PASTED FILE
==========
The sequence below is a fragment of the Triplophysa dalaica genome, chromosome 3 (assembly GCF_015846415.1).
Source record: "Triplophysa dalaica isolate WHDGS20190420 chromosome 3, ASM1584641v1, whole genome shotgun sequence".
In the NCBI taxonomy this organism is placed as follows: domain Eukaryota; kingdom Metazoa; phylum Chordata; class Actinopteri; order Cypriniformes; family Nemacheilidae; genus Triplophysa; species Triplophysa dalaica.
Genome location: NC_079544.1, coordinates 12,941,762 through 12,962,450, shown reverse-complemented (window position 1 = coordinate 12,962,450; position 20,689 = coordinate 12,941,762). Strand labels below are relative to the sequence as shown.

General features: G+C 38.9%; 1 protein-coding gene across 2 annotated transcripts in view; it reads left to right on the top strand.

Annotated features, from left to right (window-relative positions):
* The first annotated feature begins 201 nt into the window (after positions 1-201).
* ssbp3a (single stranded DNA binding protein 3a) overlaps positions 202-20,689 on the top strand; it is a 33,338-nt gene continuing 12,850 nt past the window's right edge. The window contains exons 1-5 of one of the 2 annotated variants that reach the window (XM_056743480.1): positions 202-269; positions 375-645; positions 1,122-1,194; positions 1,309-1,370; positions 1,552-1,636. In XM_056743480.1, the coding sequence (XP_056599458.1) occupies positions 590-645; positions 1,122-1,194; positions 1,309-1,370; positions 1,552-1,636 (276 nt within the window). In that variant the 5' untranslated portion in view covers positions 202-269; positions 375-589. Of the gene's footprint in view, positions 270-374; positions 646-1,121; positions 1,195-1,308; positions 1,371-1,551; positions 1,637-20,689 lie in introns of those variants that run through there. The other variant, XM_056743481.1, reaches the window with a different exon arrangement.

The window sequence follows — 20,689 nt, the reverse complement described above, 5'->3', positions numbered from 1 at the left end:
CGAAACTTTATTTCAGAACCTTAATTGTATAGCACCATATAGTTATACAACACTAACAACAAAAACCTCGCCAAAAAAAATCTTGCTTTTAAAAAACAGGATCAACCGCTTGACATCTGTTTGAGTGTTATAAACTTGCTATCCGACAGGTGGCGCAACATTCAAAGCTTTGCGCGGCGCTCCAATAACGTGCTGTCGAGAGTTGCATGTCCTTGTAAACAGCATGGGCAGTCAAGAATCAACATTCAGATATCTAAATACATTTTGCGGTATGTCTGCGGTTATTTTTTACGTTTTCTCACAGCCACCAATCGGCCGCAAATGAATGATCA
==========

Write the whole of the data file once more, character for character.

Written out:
The sequence below is a fragment of the Triplophysa dalaica genome, chromosome 3 (assembly GCF_015846415.1).
Source record: "Triplophysa dalaica isolate WHDGS20190420 chromosome 3, ASM1584641v1, whole genome shotgun sequence".
In the NCBI taxonomy this organism is placed as follows: domain Eukaryota; kingdom Metazoa; phylum Chordata; class Actinopteri; order Cypriniformes; family Nemacheilidae; genus Triplophysa; species Triplophysa dalaica.
Genome location: NC_079544.1, coordinates 12,941,762 through 12,962,450, shown reverse-complemented (window position 1 = coordinate 12,962,450; position 20,689 = coordinate 12,941,762). Strand labels below are relative to the sequence as shown.

General features: G+C 38.9%; 1 protein-coding gene across 2 annotated transcripts in view; it reads left to right on the top strand.

Annotated features, from left to right (window-relative positions):
* The first annotated feature begins 201 nt into the window (after positions 1-201).
* ssbp3a (single stranded DNA binding protein 3a) overlaps positions 202-20,689 on the top strand; it is a 33,338-nt gene continuing 12,850 nt past the window's right edge. The window contains exons 1-5 of one of the 2 annotated variants that reach the window (XM_056743480.1): positions 202-269; positions 375-645; positions 1,122-1,194; positions 1,309-1,370; positions 1,552-1,636. In XM_056743480.1, the coding sequence (XP_056599458.1) occupies positions 590-645; positions 1,122-1,194; positions 1,309-1,370; positions 1,552-1,636 (276 nt within the window). In that variant the 5' untranslated portion in view covers positions 202-269; positions 375-589. Of the gene's footprint in view, positions 270-374; positions 646-1,121; positions 1,195-1,308; positions 1,371-1,551; positions 1,637-20,689 lie in introns of those variants that run through there. The other variant, XM_056743481.1, reaches the window with a different exon arrangement.

The window sequence follows — 20,689 nt, the reverse complement described above, 5'->3', positions numbered from 1 at the left end:
CGAAACTTTATTTCAGAACCTTAATTGTATAGCACCATATAGTTATACAACACTAACAACAAAAACCTCGCCAAAAAAAATCTTGCTTTTAAAAAACAGGATCAACCGCTTGACATCTGTTTGAGTGTTATAAACTTGCTATCCGACAGGTGGCGCAACATTCAAAGCTTTGCGCGGCGCTCCAATAACGTGCTGTCGAGAGTTGCATGTCCTTGTAAACAGCATGGGCAGTCAAGAATCAACATTCAGATATCTAAATACATTTTGCGGTATGTCTGCGGTTATTTTTTACGTTTTCTCACAGCCACCAATCGGCCGCAAATGAATGATCA